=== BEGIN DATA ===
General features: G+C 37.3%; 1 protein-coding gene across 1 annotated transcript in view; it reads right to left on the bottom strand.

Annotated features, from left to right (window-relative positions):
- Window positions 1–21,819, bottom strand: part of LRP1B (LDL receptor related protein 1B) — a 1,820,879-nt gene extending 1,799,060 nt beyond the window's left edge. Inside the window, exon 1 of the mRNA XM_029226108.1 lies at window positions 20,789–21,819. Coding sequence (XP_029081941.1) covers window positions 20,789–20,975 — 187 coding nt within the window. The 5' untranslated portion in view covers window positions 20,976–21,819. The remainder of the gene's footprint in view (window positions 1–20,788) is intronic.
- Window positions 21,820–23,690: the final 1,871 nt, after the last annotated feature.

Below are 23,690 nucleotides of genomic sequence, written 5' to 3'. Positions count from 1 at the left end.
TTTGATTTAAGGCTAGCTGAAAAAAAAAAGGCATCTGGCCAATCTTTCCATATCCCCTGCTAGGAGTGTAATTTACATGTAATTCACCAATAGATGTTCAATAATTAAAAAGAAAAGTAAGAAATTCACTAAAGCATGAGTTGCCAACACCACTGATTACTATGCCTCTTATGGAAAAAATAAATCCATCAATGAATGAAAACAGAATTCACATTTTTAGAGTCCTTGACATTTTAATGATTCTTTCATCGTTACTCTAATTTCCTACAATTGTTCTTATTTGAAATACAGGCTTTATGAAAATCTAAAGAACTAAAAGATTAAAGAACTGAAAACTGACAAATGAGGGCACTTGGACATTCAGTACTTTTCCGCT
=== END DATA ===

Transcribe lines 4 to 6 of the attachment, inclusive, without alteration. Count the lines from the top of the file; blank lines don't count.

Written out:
- Window positions 21,820–23,690: the final 1,871 nt, after the last annotated feature.

Below are 23,690 nucleotides of genomic sequence, written 5' to 3'. Positions count from 1 at the left end.
TTTGATTTAAGGCTAGCTGAAAAAAAAAAGGCATCTGGCCAATCTTTCCATATCCCCTGCTAGGAGTGTAATTTACATGTAATTCACCAATAGATGTTCAATAATTAAAAAGAAAAGTAAGAAATTCACTAAAGCATGAGTTGCCAACACCACTGATTACTATGCCTCTTATGGAAAAAATAAATCCATCAATGAATGAAAACAGAATTCACATTTTTAGAGTCCTTGACATTTTAATGATTCTTTCATCGTTACTCTAATTTCCTACAATTGTTCTTATTTGAAATACAGGCTTTATGAAAATCTAAAGAACTAAAAGATTAAAGAACTGAAAACTGACAAATGAGGGCACTTGGACATTCAGTACTTTTCCGCT